In reviewing the post by “Redclay” I think he brings a point that many people struggle with. Especially those of us who are just starting to prepare, but can easily get overwhelmed financially and mentally with all there is to do to be prepared. I have read SurvivalBlog since the beginning and don’t recall any truly affordable options for powering a 220 volt AC  well pump. Below are some ideas that I have. See what you think.
A brief journey back through time would shed some valuable lessons for all of us. The western settlers on up through most of our grandparents generation. Water has always been there, it was simply a matter of what you had to do to gather it. A large collection system is right there right above your head, it is your roof. Most of the piping is already there, (called your gutters). In the past, every farm I have visited had one of those “notorious” cisterns to collect water in (from the gutters). It is probably a health department violation to have one in town, as underground storage tanks are regulated, but nothing has been said about an above ground containment. Isn’t it a pain that gutters are so low to the ground, (like when you mow around them)? How about a few hundred well spent dollars on a poly-tank that could hold many hundreds if not thousands of gallons of water. It is a above ground cistern that won’t throw your back out digging it. Slide that baby close to the house, cut off your downspout high enough that you can divert water into the top of this tank, (maybe even add a splice that makes you ready to go when the time comes, but keeps your gutter down low until then. Throw in the proper amount of bleach or purification tablets, run the drinkable through a filter such as a Katadyn or Berkey, boil the cooking water and you have just utilized what God has provided to you.
Collection is preparation. Large tanks make use of the infrequency of rain. Come time for winter, you better be thinking ahead, but insulation in adequate amounts may get you well into winter without having to melt snow for moisture.
Rain water may never be enough based on your climate to amount to much, so you may think you don’t need a large collection basin. But think about how often you would have to run your generator to keep up with your daily needs. Talk about in-efficiency. You not only waste fuel, but you may very well give away your preparedness to some passer-by(by the constant running of your generator). My opinion is that you would be better served pumping 1,000 gallons at a time rather than 5 or 10. In a TEOTWAWKI  situation, you would need lookouts to monitor any un welcomed two legged varmint while making the extra noise, but several hours of the generator running once a month is less predictable than 1/2hr every day in my opinion.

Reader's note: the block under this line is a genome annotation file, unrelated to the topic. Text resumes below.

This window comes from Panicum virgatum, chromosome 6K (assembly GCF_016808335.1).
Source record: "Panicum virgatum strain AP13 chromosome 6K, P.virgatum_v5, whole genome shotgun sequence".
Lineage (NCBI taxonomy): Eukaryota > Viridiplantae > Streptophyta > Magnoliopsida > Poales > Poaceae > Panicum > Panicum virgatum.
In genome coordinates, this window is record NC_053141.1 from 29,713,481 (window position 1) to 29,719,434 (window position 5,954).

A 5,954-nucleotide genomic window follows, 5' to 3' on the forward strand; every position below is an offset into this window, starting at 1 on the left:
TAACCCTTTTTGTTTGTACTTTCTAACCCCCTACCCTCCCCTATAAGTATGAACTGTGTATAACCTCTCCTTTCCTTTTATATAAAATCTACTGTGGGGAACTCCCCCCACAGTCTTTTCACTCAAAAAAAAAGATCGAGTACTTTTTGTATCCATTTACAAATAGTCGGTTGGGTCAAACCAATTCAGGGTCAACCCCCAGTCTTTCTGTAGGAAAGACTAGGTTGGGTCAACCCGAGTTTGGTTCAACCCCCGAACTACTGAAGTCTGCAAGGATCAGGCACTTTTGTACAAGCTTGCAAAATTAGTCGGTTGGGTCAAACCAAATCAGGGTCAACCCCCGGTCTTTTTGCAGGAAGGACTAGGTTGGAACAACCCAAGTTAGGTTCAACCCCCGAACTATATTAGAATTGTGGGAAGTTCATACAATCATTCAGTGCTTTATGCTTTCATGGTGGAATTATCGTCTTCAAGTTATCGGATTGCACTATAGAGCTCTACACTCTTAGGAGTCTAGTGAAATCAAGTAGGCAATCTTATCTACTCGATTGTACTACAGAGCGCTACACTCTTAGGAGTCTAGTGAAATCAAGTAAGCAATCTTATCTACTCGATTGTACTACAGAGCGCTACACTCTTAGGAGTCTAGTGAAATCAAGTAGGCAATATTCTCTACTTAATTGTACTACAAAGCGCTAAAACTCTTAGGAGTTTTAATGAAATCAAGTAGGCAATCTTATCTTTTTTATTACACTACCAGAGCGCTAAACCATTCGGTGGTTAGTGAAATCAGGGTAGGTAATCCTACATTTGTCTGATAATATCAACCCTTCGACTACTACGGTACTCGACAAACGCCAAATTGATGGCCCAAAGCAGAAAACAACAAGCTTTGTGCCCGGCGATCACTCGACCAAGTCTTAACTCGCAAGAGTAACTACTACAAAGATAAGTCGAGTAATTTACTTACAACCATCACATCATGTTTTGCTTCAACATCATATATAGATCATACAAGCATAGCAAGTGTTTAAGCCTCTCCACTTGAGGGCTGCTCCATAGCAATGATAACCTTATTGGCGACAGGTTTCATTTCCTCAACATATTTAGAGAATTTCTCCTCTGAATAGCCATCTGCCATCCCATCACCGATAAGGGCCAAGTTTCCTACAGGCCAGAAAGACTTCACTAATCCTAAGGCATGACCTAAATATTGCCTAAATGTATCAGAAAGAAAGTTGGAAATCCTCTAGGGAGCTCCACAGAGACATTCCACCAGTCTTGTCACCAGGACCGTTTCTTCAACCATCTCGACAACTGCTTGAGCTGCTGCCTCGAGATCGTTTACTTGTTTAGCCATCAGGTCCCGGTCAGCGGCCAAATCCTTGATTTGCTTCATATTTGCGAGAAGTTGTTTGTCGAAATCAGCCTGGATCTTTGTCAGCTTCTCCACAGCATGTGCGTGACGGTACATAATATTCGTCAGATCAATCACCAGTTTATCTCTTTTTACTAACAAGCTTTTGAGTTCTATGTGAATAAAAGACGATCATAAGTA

Back to the topic of backup well power. Since it is more common to have a 220V pump and the amps needed for startup are fairly large, one may be better off to scrap the pump idea and improvise. My well is about 200 feet deep. The [static] water level in my well is around 60 feet. how about three 20 foot lengths of 1-1/4″ PVC  glued together and secured (as to not fall down the well) with an adaptor that would fasten to a standard sump pump, or pit pump, (not to be confused with an ejector pump or trash pump). Un-bolt the cap to your well, snap your sump pump on top of your PVC, plug it in to your 1,000 watt portable generator and let it hum away all day while filling your storage tank. If your casing was large enough or your water level shallow enough, you may be able to sub-merge the pump and leave it in place.
The idea may not be of merit as one would likely have to shop around for a unique pump that can either pull or push a greater distance than normal, but,… I am sure they are available. If a 1-1/4″ PVC has simply too much volume to pull water that far, consider adapting down to 1/2″ as that is all the larger the copper lines in your home are (as a standard anyway) that run to your shower or sink. My unfounded thoughts are that you could greatly increase the depth of your draw if the volume, (i.e.- weight) was considerably less. Someone with a hydraulics background could help shed some light on this for us.
In the latter scenario, I would venture a guess of $200 for a pump, (long lasting cast iron, much cheaper are available): $30 for PVC, $10 fittings, and $10 for an extension cord.
Some pumps actually attach to a garden hose which would make a quick and easy improvised water transfer pump. It may be worth while to soak the pump in bleach until use, or for several hours before use to cut down on contamination. Either way, this is a consideration for times of need, not for times of convenience.
For others in high water table regions, a sand point well, (a mesh formed into a cone attached to pipe driven into the ground by a hand held post driver or sledgehammer and block), you may not need much of anything to get to water.
As I mentioned, these are ideas that I have not tried, but may be an inexpensive way to draw water on a limited budget. Sparking a new thought process in someone before an emergency may save their life. The blog has sure helped me! – The Wanderer
JWR Replies: I think that you find that the practicable lifting limit for most sump type pumps is less than 30 feet. A small jet type pump (such as those used in spas and hot tubs) will lift water much higher, but of course they draw more current than a typical sump pump. OBTW, don’t skimp on pipe. Use at least schedule 40 PVC pipe. Both the lighter gauge white PVC pipe and the thin wall black pipe that you see for sale at your local Home Depot is intended for less demanding applications like garden sprinkler systems. A cracked sprinkler pipe is a mere inconvenience, but a cracked pipe inside your house, or for any part of your drinking water supply could have serious consequences.